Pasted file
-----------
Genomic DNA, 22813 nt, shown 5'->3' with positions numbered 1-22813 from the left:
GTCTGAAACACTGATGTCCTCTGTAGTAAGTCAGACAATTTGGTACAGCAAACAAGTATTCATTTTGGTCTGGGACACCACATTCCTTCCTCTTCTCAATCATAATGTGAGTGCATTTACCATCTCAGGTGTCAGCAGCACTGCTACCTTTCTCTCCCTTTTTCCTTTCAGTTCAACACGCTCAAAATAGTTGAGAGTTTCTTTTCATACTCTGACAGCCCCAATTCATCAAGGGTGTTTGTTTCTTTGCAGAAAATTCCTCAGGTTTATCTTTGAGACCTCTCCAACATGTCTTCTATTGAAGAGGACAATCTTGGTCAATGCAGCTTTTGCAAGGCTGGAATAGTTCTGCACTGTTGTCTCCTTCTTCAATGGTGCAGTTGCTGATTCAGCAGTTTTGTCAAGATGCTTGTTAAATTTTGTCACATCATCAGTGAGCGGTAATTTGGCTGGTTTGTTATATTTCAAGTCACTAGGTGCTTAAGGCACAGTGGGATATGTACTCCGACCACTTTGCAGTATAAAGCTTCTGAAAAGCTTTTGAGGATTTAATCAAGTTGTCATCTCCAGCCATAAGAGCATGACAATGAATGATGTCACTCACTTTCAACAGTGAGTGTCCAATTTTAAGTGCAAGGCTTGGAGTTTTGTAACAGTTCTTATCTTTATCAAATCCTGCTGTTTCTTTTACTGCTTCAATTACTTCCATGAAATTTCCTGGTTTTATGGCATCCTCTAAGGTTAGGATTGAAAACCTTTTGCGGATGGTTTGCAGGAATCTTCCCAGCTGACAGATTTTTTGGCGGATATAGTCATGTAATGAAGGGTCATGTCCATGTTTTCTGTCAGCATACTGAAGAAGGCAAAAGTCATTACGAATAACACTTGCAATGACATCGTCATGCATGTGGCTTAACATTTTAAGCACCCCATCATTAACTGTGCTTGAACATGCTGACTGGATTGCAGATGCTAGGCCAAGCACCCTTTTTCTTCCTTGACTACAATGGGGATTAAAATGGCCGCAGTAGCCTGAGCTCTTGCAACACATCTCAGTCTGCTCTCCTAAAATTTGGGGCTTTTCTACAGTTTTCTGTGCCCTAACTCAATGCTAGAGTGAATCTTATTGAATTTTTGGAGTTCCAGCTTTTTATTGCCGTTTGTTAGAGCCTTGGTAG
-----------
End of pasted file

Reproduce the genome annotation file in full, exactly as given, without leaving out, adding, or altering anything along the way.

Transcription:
Genomic DNA, 22813 nt, shown 5'->3' with positions numbered 1-22813 from the left:
GTCTGAAACACTGATGTCCTCTGTAGTAAGTCAGACAATTTGGTACAGCAAACAAGTATTCATTTTGGTCTGGGACACCACATTCCTTCCTCTTCTCAATCATAATGTGAGTGCATTTACCATCTCAGGTGTCAGCAGCACTGCTACCTTTCTCTCCCTTTTTCCTTTCAGTTCAACACGCTCAAAATAGTTGAGAGTTTCTTTTCATACTCTGACAGCCCCAATTCATCAAGGGTGTTTGTTTCTTTGCAGAAAATTCCTCAGGTTTATCTTTGAGACCTCTCCAACATGTCTTCTATTGAAGAGGACAATCTTGGTCAATGCAGCTTTTGCAAGGCTGGAATAGTTCTGCACTGTTGTCTCCTTCTTCAATGGTGCAGTTGCTGATTCAGCAGTTTTGTCAAGATGCTTGTTAAATTTTGTCACATCATCAGTGAGCGGTAATTTGGCTGGTTTGTTATATTTCAAGTCACTAGGTGCTTAAGGCACAGTGGGATATGTACTCCGACCACTTTGCAGTATAAAGCTTCTGAAAAGCTTTTGAGGATTTAATCAAGTTGTCATCTCCAGCCATAAGAGCATGACAATGAATGATGTCACTCACTTTCAACAGTGAGTGTCCAATTTTAAGTGCAAGGCTTGGAGTTTTGTAACAGTTCTTATCTTTATCAAATCCTGCTGTTTCTTTTACTGCTTCAATTACTTCCATGAAATTTCCTGGTTTTATGGCATCCTCTAAGGTTAGGATTGAAAACCTTTTGCGGATGGTTTGCAGGAATCTTCCCAGCTGACAGATTTTTTGGCGGATATAGTCATGTAATGAAGGGTCATGTCCATGTTTTCTGTCAGCATACTGAAGAAGGCAAAAGTCATTACGAATAACACTTGCAATGACATCGTCATGCATGTGGCTTAACATTTTAAGCACCCCATCATTAACTGTGCTTGAACATGCTGACTGGATTGCAGATGCTAGGCCAAGCACCCTTTTTCTTCCTTGACTACAATGGGGATTAAAATGGCCGCAGTAGCCTGAGCTCTTGCAACACATCTCAGTCTGCTCTCCTAAAATTTGGGGCTTTTCTACAGTTTTCTGTGCCCTAACTCAATGCTAGAGTGAATCTTATTGAATTTTTGGAGTTCCAGCTTTTTATTGCCGTTTGTTAGAGCCTTGGTAG